Mass. Voters Say No to Question 1, The Patient Safety Act

Massachusetts voters decided to say no to The Patient Safety Act, Question 1 which garnered the most attention among the three questions leading up to this election day.

"This incredible system of care provides hope. That striving to improve is why we won, why just about everyone, including voters, recognized that no on 1 was best," Steve Walsh, president of Mass Health and Hospital Association said."This is also the beginning of a conversation. Question 1 forced necessary conversations about the future of Massachusetts healthcare."

With 70 percent of voters rejecting Question 1 in early returns, the supporters of the Patient Safety Act, said the measure had fallen short.

"Tonight, I say a deep and heartfelt thank you to everyone who voted yes today," Donna Kelly-Williams, president of the Massachusetts Nurses Association said."Tomorrow is a new day, and we’ll awaken, ready to continue the fight for our patients."

The ballot question would have established nurse-to-patient ratios in various hospital units and set penalties for hospitals that failed to comply.The Massachusetts Nurses Association supported the question, while hospitals and doctors' groups opposed it.

The two sides combined had spent more than $30 million to make their case to voters. Supporters said the nurse staffing requirements would make patients safer, but opponents said it would create an overly rigid system that could result in hospitals being forced to turn away some patients.

California is the only other U.S. state with mandated nurse-to-patient ratios.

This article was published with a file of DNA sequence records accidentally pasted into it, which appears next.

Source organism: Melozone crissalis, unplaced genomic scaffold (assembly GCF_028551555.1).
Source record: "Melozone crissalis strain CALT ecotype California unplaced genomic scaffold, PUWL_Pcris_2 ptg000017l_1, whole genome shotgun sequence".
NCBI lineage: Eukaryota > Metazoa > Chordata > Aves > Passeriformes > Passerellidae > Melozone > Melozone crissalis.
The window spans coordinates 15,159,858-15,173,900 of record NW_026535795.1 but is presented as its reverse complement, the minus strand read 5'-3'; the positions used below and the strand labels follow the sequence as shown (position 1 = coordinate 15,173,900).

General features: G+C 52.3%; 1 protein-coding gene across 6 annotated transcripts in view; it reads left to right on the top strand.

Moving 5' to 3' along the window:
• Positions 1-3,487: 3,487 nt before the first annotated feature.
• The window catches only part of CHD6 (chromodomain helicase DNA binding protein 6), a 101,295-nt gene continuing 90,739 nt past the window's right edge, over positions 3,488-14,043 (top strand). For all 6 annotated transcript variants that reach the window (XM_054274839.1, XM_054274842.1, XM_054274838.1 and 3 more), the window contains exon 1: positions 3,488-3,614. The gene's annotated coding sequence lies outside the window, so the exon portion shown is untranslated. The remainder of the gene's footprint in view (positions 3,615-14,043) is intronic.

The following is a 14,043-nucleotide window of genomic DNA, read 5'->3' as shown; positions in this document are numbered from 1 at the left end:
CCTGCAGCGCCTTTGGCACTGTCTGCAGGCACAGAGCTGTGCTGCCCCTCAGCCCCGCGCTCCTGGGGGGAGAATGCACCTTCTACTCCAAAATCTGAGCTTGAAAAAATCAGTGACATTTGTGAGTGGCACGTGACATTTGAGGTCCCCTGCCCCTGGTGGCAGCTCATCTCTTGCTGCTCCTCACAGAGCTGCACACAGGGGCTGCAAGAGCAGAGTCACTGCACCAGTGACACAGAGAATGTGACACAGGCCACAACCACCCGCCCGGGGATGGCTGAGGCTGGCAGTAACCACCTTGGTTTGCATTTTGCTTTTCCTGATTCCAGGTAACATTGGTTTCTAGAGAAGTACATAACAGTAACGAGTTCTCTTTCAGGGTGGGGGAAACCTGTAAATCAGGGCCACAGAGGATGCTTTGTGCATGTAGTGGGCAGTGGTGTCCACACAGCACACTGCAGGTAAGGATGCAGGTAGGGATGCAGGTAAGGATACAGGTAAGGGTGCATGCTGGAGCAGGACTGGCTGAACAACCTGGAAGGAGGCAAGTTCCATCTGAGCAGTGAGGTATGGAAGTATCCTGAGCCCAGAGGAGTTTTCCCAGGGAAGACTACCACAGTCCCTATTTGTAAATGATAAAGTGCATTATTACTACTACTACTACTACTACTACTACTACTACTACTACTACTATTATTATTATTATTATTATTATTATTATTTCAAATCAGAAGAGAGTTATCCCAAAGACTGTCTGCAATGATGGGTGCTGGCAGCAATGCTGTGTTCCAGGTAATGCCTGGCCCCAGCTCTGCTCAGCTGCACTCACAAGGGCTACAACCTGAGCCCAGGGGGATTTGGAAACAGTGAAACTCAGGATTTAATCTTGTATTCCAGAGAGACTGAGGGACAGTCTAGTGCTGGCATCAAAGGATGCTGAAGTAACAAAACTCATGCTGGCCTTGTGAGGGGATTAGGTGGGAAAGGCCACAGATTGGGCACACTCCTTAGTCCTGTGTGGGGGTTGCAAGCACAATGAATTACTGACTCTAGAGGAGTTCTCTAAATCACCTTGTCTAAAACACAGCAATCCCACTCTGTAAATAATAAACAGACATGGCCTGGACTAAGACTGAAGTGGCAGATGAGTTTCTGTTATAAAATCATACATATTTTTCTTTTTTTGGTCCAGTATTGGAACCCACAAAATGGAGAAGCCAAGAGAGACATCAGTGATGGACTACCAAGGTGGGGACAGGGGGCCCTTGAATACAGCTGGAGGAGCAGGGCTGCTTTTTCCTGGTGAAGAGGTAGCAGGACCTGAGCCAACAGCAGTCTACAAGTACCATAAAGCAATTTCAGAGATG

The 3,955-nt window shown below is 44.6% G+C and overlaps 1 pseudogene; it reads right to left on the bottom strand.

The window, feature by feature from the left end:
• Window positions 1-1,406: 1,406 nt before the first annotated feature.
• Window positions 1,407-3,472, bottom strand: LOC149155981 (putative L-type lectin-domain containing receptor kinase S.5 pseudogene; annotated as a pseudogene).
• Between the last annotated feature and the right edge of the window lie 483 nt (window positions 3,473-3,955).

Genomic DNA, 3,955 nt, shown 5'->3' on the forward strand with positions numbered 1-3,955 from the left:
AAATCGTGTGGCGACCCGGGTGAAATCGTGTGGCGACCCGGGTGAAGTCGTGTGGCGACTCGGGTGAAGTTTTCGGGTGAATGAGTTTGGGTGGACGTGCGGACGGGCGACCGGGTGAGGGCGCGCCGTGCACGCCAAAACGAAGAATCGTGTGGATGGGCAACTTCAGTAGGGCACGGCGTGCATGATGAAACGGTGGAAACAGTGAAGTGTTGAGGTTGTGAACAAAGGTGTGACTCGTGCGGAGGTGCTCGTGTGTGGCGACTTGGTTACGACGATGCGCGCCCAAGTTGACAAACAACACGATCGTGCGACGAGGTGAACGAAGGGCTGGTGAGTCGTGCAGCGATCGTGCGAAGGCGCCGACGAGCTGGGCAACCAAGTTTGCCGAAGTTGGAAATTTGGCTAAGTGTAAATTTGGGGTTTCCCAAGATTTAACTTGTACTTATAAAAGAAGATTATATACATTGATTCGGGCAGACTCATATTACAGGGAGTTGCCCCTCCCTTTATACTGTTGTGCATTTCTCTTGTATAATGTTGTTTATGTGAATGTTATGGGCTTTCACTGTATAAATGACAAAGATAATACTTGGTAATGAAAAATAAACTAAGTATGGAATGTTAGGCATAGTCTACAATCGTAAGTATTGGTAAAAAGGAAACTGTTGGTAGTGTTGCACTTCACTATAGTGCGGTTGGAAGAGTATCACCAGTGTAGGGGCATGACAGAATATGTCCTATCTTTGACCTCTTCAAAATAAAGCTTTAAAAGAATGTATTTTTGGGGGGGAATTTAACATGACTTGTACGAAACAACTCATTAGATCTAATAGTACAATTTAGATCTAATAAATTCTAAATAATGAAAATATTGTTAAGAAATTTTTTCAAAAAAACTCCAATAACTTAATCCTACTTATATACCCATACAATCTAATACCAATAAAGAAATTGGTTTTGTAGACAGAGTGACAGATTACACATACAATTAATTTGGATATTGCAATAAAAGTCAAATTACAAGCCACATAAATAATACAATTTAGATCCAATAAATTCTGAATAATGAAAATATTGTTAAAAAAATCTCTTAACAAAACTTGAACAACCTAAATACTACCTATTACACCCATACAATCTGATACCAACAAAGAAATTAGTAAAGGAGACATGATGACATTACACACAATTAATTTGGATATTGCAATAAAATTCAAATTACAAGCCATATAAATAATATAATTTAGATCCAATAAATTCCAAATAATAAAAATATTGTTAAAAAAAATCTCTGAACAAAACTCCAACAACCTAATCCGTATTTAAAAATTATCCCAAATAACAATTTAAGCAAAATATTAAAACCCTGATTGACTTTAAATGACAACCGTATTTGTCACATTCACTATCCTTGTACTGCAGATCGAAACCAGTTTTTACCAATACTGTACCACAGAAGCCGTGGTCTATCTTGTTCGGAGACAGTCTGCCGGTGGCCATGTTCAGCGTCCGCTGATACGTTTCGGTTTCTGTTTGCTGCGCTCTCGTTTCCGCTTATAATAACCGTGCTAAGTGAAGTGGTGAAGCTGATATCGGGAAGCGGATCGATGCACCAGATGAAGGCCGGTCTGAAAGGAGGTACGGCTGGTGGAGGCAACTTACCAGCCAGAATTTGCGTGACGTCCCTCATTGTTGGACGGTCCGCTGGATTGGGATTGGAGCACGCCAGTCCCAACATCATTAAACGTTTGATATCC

Voters said yes on Question 3 and supported a state law that protects transgender people from discrimination in public accommodations, including bathrooms and locker rooms.

The yes vote on the ballot question Tuesday rejects an effort by opponents to repeal the 2-year-old law. It was the first statewide referendum in the U.S. on transgender rights.

Supporters of the law feared a vote to repeal would prompt a wave of similar efforts to roll back protections in other states. Massachusetts was the first to legalize gay marriage and is viewed as one of the most LGBT-friendly states.

Critics say the 2016 law allows sexual predators to invade private spaces for women by claiming female gender identity. No such incidents have been reported in Massachusetts since the measure took effect.

In Question 2, Massachusetts voters decided to back a commission to promote a constitutional amendment on corporate political spending.

The proposition suggests creating a citizens commission to limit the influence of money in politics. It calls for 15 unpaid residents to report on money in politics. Those interested in joining the commission will have to apply and Massachusetts will need to post the application online within 30 days of the law taking place. The law will take effect on Jan. 1, 2019.

The "yes" vote will support the creation of the citizen's commission and will establish that corporations do not have the same rights as people.

More information on Massachusetts' midterm election questions can be found here.

For a comprehensive guide on voting in Massachusetts, click here.

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